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Medical care premiums in the United States, March 2020 (PDF)
The National Compensation Survey (NCS) program publishes comprehensive estimates on the incidence (the percentage of workers with access to and participation in employer provided benefit plans) and provisions of employee benefit plans. Health care is typically one of the most expensive benefits for employers to provide, constituting 8.2 percent of total compensation for civilian workers in March 2020.1 The average cost for health care per state and local government employee hour worked was $6.00 and $2.64 for private industry workers.
The NCS program publishes several components of health care benefits, including medical care premiums.
Estimates for medical plan premiums are not based on actual decisions regarding medical coverage made by employees; instead they are based on the assumption that all employees in the occupation can opt for available coverage.
March 2020 civilian worker single coverage estimates show that:
In order to show the distribution of flat dollar medical care premiums, estimates are available by the following percentiles: 10th, 25th, 50th, 75th, and 90th. The benefits publication presents the monthly premium amount, but for this fact sheet the amounts were multiplied by 12 to show annual premium amounts. The median (50th percentile) is where half of workers have premiums less than and half of workers have premiums more than the stated premium amount. The median annual premium for civilian workers was $1,440.72 for single coverage medical care benefits and $5,700.60 for family coverage. (See chart 1 and table 15 of the annual bulletin.)
State and local government workers in the lowest 25 percent wage category had a median annual premium amount of $1,068.00 for single coverage. For workers at the highest 25 percent wage category, the contribution at the 90th percentile was $3,676.68. (See chart 2 and table 15 of the annual bulletin.)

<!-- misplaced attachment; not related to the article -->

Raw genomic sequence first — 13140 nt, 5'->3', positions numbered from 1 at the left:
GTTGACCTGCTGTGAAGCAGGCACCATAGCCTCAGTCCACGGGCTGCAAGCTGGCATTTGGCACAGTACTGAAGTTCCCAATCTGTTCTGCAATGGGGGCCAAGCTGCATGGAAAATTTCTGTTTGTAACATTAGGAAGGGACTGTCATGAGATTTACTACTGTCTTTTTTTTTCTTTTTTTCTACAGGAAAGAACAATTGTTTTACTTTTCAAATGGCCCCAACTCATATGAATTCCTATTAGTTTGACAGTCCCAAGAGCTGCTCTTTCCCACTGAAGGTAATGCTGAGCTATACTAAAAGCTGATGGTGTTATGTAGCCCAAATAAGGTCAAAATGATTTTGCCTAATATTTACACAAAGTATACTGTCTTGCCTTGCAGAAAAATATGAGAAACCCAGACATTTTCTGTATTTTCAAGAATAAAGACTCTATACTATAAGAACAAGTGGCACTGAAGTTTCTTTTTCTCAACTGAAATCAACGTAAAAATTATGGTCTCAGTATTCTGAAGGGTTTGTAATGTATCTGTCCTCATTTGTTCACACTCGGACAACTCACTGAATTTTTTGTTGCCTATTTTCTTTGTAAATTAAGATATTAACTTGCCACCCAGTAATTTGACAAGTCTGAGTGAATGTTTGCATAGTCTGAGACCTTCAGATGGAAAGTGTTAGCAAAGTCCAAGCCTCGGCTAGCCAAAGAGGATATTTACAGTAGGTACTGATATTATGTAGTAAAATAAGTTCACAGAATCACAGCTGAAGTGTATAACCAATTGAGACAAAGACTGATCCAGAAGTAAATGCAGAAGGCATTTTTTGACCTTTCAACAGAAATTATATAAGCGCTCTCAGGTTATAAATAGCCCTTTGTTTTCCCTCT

Private industry workers in the lowest 25 percent wage category had a median annual premium amount of $1,526.76 for single coverage. (See chart 3 and table 15 of the annual bulletin.)
The share of premiums paid by state and local government workers (regardless of contribution requirement) in the lowest 25 percent wage category was 13 percent and 15 percent for those in the highest 25 percent wage category for single coverage plans. In private industry, workers in the lowest 25 percent wage category paid 24 percent of premiums and those in the highest 25 percent wage category paid 20 percent for single coverage plans. (See chart 4 and table 10 of the annual bulletin.)
The glossary of employee benefit terms provides definitions for plans, provisions, coverage, and related terms. The National Compensation Measures Handbook of Methods provides information on the survey design, calculations, weighting, and imputation methods used to produce compensation estimates. The calculation section includes information on the measures of reliability available for each estimate.
Estimates on the cost, coverage, and provisions of employer–sponsored benefit plans from 2010 to 2020 are available through the Excel dataset, and public database. Historical data are available on the publications page. Benefit estimates are not a time series and users are advised to consider changes in survey design, survey scope, estimation methods, weighting, and sample rotation when analyzing the data.
 Data from Employer Costs for Employee Compensation (ECEC) Table 1
 Flat–dollar–amount contribution requirements are a fixed dollar amount. Variable–dollar–amount requirements may vary by dollar amount depending on other factors — for example, the amount may vary by employee’s earnings or length of service.
Last Modified Date: October 5, 2020